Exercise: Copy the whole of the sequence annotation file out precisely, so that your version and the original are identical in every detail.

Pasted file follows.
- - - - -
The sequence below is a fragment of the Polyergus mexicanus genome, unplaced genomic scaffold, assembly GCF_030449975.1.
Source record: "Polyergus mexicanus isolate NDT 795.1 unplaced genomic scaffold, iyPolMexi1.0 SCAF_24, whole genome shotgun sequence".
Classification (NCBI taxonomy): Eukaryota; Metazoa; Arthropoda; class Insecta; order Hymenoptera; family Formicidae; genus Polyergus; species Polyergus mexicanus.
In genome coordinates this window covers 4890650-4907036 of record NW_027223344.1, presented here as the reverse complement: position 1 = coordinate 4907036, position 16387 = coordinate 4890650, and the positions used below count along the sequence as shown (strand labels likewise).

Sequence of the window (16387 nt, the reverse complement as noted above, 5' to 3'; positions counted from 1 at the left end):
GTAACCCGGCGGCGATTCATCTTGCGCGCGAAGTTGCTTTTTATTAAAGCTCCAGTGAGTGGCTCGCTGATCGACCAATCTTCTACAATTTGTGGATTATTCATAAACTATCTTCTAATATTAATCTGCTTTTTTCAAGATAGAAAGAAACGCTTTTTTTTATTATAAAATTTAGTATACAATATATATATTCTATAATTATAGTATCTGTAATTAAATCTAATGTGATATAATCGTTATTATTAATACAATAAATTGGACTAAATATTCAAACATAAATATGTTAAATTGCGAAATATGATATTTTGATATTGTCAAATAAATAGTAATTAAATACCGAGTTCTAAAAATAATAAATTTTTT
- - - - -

The sequence below is a fragment of the Polyergus mexicanus genome, unplaced genomic scaffold, assembly GCF_030449975.1.
Source record: "Polyergus mexicanus isolate NDT 795.1 unplaced genomic scaffold, iyPolMexi1.0 SCAF_24, whole genome shotgun sequence".
Classification (NCBI taxonomy): Eukaryota; Metazoa; Arthropoda; class Insecta; order Hymenoptera; family Formicidae; genus Polyergus; species Polyergus mexicanus.
In genome coordinates this window covers 4890650-4907036 of record NW_027223344.1, presented here as the reverse complement: position 1 = coordinate 4907036, position 16387 = coordinate 4890650, and the positions used below count along the sequence as shown (strand labels likewise).

Sequence of the window (16387 nt, the reverse complement as noted above, 5' to 3'; positions counted from 1 at the left end):
GTAACCCGGCGGCGATTCATCTTGCGCGCGAAGTTGCTTTTTATTAAAGCTCCAGTGAGTGGCTCGCTGATCGACCAATCTTCTACAATTTGTGGATTATTCATAAACTATCTTCTAATATTAATCTGCTTTTTTCAAGATAGAAAGAAACGCTTTTTTTTATTATAAAATTTAGTATACAATATATATATTCTATAATTATAGTATCTGTAATTAAATCTAATGTGATATAATCGTTATTATTAATACAATAAATTGGACTAAATATTCAAACATAAATATGTTAAATTGCGAAATATGATATTTTGATATTGTCAAATAAATAGTAATTAAATACCGAGTTCTAAAAATAATAAATTTTTT